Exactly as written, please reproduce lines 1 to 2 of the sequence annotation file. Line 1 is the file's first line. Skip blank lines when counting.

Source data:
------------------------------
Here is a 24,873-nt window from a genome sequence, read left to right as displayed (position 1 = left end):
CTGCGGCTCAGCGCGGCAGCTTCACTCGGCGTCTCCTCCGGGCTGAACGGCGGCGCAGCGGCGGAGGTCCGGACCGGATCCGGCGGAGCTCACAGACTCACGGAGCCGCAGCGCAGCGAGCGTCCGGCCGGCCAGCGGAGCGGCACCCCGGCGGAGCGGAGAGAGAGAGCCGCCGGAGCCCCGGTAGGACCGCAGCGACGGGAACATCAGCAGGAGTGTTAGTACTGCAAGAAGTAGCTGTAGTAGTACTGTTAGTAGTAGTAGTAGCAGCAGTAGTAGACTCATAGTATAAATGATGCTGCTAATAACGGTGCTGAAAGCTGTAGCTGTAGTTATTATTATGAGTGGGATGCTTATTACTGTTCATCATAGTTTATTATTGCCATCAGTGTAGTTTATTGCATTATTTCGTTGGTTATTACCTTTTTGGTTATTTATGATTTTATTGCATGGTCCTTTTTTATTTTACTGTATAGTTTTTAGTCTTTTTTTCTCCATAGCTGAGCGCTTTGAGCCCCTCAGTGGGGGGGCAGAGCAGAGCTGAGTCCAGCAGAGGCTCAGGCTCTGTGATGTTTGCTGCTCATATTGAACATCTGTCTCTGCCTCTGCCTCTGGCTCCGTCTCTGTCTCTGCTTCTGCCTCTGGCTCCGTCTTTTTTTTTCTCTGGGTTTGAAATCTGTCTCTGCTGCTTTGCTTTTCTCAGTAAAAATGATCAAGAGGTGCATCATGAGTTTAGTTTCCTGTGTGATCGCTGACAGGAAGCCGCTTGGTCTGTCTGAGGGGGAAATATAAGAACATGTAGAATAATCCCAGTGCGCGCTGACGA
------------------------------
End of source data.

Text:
Here is a 24,873-nt window from a genome sequence, read left to right as displayed (position 1 = left end):
CTGCGGCTCAGCGCGGCAGCTTCACTCGGCGTCTCCTCCGGGCTGAACGGCGGCGCAGCGGCGGAGGTCCGGACCGGATCCGGCGGAGCTCACAGACTCACGGAGCCGCAGCGCAGCGAGCGTCCGGCCGGCCAGCGGAGCGGCACCCCGGCGGAGCGGAGAGAGAGAGCCGCCGGAGCCCCGGTAGGACCGCAGCGACGGGAACATCAGCAGGAGTGTTAGTACTGCAAGAAGTAGCTGTAGTAGTACTGTTAGTAGTAGTAGTAGCAGCAGTAGTAGACTCATAGTATAAATGATGCTGCTAATAACGGTGCTGAAAGCTGTAGCTGTAGTTATTATTATGAGTGGGATGCTTATTACTGTTCATCATAGTTTATTATTGCCATCAGTGTAGTTTATTGCATTATTTCGTTGGTTATTACCTTTTTGGTTATTTATGATTTTATTGCATGGTCCTTTTTTATTTTACTGTATAGTTTTTAGTCTTTTTTTCTCCATAGCTGAGCGCTTTGAGCCCCTCAGTGGGGGGGCAGAGCAGAGCTGAGTCCAGCAGAGGCTCAGGCTCTGTGATGTTTGCTGCTCATATTGAACATCTGTCTCTGCCTCTGCCTCTGGCTCCGTCTCTGTCTCTGCTTCTGCCTCTGGCTCCGTCTTTTTTTTTCTCTGGGTTTGAAATCTGTCTCTGCTGCTTTGCTTTTCTCAGTAAAAATGATCAAGAGGTGCATCATGAGTTTAGTTTCCTGTGTGATCGCTGACAGGAAGCCGCTTGGTCTGTCTGAGGGGGAAATATAAGAACATGTAGAATAATCCCAGTGCGCGCTGACGA